Image source: YouTube
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Present - India Lead - Education, Charter for Compassion, Co-Author - Escape Velocity, Writer & Social Activist. Past - DU, Harvard, Telecoms-India and abroad read more...
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Before expecting the daughter in law to love, respect and accept the new family, it is only fair that the family demonstrates all of these first.
If you are a married Indian woman, one of the first words you hear from your in laws is that you are now a daughter of the house. How true is that statement though? Are daughters in law really treated as daughters or is this only lip service?
A friend recently confided how hurt she felt when she wanted to visit her in-laws along with her husband but was told not to, because the in-laws wanted time alone with their son. Naturally, she was taken aback since she had always been fed this trope – that she was the daughter, not the daughter in law. Why then this sudden keeping at arm’s distance? Would a son in law ever be told not to accompany his wife on her visit to her parents because they wanted quality time with their daughter? That is unimaginable in a patriarchal society.
It is ok to want time alone with the married offspring but how does that meld into the Indian family system, where independent choices are less important than the whole family coming together?
My husband returns home tired after working & travelling. I, like other working women, return home refreshed after enjoying full day at office!
I am a working woman and mother of a 2 year old daughter. People say I am irresponsible and lazy because I have a house-help.
Yes, I’m irresponsible and don’t have any work. Except checking what groceries needs to be refilled and ordering them for home delivery, washing my and my husband’s clothes, drying and folding them, getting the work-wear clothes ironed, keeping clothes in place, cleaning bathrooms and toilets, changing bedsheets, dusting windows occasionally, hand washing my daughter’s soiled clothes in hot water, bathing my daughter twice, feeding my daughter breakfast, lunch and dinner.
Rest other work like cooking and house cleaning done by the house-help and my husband takes care of getting fruits and vegetables from the market every week. So I don’t have any work except those few mentioned earlier.
Reservations for women in the Indian Parliament have been hotly debated. Here is why passing the women's reservation bill is necessary for Indian politics.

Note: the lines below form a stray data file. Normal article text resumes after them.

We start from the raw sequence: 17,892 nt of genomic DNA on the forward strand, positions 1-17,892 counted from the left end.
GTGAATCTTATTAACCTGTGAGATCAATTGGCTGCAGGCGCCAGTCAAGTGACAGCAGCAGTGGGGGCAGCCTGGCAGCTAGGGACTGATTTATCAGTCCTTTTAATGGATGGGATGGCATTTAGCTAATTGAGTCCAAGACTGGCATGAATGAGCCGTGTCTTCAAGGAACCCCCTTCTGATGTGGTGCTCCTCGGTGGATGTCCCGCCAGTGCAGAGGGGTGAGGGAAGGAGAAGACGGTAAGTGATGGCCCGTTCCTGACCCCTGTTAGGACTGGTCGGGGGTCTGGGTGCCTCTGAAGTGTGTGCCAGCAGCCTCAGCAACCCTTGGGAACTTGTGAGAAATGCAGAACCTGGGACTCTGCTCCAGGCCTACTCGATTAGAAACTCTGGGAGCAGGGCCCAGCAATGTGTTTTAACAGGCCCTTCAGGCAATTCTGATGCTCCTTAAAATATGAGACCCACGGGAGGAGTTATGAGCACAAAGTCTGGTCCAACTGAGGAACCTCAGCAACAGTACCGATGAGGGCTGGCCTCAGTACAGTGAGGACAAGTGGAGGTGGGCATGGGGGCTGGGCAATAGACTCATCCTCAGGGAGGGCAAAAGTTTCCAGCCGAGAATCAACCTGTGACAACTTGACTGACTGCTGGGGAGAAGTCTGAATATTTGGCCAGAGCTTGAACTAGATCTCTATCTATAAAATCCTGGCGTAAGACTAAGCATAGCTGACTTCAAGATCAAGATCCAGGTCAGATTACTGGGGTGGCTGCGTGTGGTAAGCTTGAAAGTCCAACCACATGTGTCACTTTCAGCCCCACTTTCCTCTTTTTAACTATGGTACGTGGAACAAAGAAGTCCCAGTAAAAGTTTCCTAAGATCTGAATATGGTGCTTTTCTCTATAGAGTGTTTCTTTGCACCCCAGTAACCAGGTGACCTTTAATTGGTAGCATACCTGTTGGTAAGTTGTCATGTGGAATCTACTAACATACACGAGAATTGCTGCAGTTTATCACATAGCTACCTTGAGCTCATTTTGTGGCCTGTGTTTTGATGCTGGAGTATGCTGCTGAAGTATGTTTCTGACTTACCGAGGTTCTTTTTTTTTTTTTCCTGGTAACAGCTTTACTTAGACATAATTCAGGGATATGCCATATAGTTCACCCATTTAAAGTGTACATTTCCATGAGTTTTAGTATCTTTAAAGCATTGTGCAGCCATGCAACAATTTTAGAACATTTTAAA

Reservations for women in the Indian Parliament has been a hotly debated topic. Here is why passing the women’s reservation bill is absolutely necessary for Indian politics.
On a usual Bangalore workday morning, I was waiting at my bus stop with a group of mostly women commuters – office-goers, domestic helpers, and college students. Our bus arrived empty, and as I went over to the general seats at the back, I noticed that the other women started filling up the reserved women’s seats – 33% of the bus – first. When all the reserved seats had filled up, the remaining women stood holding on to seat-bars. A few stops later, men got in and took the empty seats.
When the seated women began to get off at their stops, men were quick to grab on to the newly vacated seats. No woman standing – however old or pregnant – demanded that men vacate her reserved seat; the conductor didn’t intervene either. 33% reservation on buses for women effectively turns into 67% reservations for men.
Despite women being half the population, political parties pay only lip service to women's issues, as seen by the poor representation that we get as candidates.
Despite women being half the population, political parties pay only lip service to women’s issues, as seen by the poor representation that we get as candidates.
In the iconic BBC serial Yes Minister, the classic British satire, one episode on issues concerning women shows how all ministries agree, that women need to be treated equally in principle. And yet, this cannot be achieved in practice, because, women “tend to be unsuitable for ministries like home, defence, etc.” This sums up the attitude of political parties everywhere towards women’s issues. Though these political parties talk a lot about more representation for women, when elections do happen, women candidates are barely there.
This seems to be happening in the current elections due to be held on 12th May 2018 in Karnataka. Let us see how the (lack of) awareness about (and complete apathy towards) women’s issues not only in Karnataka, but also in the last two Assembly elections that were held in the states of Himachal Pradesh (November 2017) and Gujarat (December 2017).